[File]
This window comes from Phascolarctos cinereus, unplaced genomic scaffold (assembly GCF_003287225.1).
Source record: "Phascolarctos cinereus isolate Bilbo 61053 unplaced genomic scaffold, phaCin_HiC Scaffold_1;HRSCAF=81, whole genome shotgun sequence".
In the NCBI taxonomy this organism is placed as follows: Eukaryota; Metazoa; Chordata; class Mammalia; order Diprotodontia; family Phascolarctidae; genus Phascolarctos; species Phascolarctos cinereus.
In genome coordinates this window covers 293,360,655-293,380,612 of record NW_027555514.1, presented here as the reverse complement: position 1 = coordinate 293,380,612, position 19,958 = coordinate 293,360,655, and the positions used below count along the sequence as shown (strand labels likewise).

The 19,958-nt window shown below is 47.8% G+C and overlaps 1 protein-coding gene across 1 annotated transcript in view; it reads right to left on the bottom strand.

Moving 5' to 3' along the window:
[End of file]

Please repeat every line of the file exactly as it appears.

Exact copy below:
This window comes from Phascolarctos cinereus, unplaced genomic scaffold (assembly GCF_003287225.1).
Source record: "Phascolarctos cinereus isolate Bilbo 61053 unplaced genomic scaffold, phaCin_HiC Scaffold_1;HRSCAF=81, whole genome shotgun sequence".
In the NCBI taxonomy this organism is placed as follows: Eukaryota; Metazoa; Chordata; class Mammalia; order Diprotodontia; family Phascolarctidae; genus Phascolarctos; species Phascolarctos cinereus.
In genome coordinates this window covers 293,360,655-293,380,612 of record NW_027555514.1, presented here as the reverse complement: position 1 = coordinate 293,380,612, position 19,958 = coordinate 293,360,655, and the positions used below count along the sequence as shown (strand labels likewise).

The 19,958-nt window shown below is 47.8% G+C and overlaps 1 protein-coding gene across 1 annotated transcript in view; it reads right to left on the bottom strand.

Moving 5' to 3' along the window: